Robotic soccer team wins big at RoboCup
The U of M’s robotic soccer team is heading home from Germany, proudly hoisting a trophy.
U of M students just finishedÂ competing at RoboCup, the world’s largest and most prestigious competition forÂ intelligent soccer robots, with more than 3,500 participants from across the globe. This year’s competition took place in Leipzig, Germany from June 30 to July 5.
Like last year, the U of M entered a joint robot soccer team, AUT-UofM,Â together with researchers from the Amirkabir University of Technology from Tehran, Iran. The Iranian teammates focused on the hardware and the U of MÂ teammates focused on the software.
The team competed in the Humanoid League Teen Size (2 players of a maximum height ofÂ 1.4 meters) competition and won thirdÂ place in the soccer competition and first place in the technical challenge competition.
“Participating inÂ the Teen size league is more difficult in our experience than using aÂ team with smaller robots, as the larger robots are more challenging toÂ control and power, and physically transporting the robots also becomesÂ an issue,” says professor JohnÂ Anderson, a director of theÂ U of M’s autonomous agents laboratory.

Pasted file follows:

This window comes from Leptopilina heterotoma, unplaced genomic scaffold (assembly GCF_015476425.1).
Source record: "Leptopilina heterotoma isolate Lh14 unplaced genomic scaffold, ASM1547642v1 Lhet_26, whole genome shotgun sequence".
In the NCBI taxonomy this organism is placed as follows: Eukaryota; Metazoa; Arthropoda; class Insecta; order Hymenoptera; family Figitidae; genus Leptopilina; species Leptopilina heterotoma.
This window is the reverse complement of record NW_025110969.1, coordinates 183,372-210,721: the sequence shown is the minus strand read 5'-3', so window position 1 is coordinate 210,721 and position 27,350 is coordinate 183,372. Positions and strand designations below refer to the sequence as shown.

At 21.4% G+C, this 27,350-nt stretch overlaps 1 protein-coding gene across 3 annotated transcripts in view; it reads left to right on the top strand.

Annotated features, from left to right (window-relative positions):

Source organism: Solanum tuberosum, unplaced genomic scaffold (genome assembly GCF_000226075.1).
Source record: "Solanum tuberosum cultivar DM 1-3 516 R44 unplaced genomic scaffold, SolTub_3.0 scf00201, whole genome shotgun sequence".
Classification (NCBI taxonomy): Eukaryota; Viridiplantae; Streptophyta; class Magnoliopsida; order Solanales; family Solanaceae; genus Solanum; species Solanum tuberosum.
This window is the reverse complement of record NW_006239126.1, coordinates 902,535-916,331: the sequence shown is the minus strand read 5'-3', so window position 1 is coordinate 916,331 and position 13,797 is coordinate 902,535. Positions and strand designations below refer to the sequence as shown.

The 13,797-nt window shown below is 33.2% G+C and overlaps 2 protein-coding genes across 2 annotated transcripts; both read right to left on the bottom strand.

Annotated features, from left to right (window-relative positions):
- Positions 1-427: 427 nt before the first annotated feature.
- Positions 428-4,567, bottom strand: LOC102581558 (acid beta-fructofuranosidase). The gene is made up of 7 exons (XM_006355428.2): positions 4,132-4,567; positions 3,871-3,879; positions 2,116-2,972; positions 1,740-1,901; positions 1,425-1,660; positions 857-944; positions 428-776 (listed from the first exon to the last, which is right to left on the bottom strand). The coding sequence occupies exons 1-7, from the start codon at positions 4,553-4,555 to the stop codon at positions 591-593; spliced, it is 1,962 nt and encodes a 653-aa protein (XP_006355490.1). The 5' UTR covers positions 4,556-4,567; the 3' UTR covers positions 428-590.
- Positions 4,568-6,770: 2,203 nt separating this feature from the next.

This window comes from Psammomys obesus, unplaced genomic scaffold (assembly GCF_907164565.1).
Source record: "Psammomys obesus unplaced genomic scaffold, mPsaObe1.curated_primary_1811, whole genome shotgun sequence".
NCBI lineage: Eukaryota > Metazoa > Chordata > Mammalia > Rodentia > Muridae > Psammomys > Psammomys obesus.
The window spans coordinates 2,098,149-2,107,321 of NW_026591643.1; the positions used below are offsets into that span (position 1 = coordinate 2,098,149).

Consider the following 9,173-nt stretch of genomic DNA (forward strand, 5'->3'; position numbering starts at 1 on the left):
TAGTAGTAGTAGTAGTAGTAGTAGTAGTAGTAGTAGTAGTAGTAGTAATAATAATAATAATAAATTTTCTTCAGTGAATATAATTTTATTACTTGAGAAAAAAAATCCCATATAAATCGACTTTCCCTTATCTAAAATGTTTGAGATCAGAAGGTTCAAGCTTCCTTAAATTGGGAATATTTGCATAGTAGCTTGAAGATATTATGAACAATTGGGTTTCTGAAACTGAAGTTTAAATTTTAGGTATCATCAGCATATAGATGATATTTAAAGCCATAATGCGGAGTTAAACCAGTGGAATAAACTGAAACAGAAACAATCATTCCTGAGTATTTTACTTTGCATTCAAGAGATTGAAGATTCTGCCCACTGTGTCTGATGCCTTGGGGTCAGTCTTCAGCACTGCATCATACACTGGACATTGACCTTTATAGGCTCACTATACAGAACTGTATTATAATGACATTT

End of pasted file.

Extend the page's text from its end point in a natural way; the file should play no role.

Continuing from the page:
The team also achieved an excellent firstÂ place in the technical challengeÂ competition, while last year they took second place.
The technical challenge tasks robots with performing particular skills.Â Â This year the technical challenge involved pushÂ recovery (i.e. a robot being able to remain on its feet after beingÂ pushed from front or back), high kicks, and high jumps.
The team roster
- Amirhossein Hosseinmemar, Computer Science Ph.D. Student
- Kyle Morris, Computer Science undergraduate
- Abdul-Rasheed Audu, Computer Science undergraduate
- Chi Fung (Andy) Lun,Â Computer Science undergraduate
- Long Yu, Computer Science undergraduate
- Meng Cheng Lau, Post-Doctoral Fellow
- ProfessorsÂ John Anderson and Jacky Baltes, directors of the AutonomousÂ Agents Laboratory, Department of Computer Science
“We gratefully acknowledge support from the Faculty of Science, theÂ Department of Computer Science, and the University of Manitoba, which
makes travel to this competition possible,” says a proudÂ Â professor Anderson.
The team had four members travel to Leipzig, with the rest working onÂ back-up from Canada.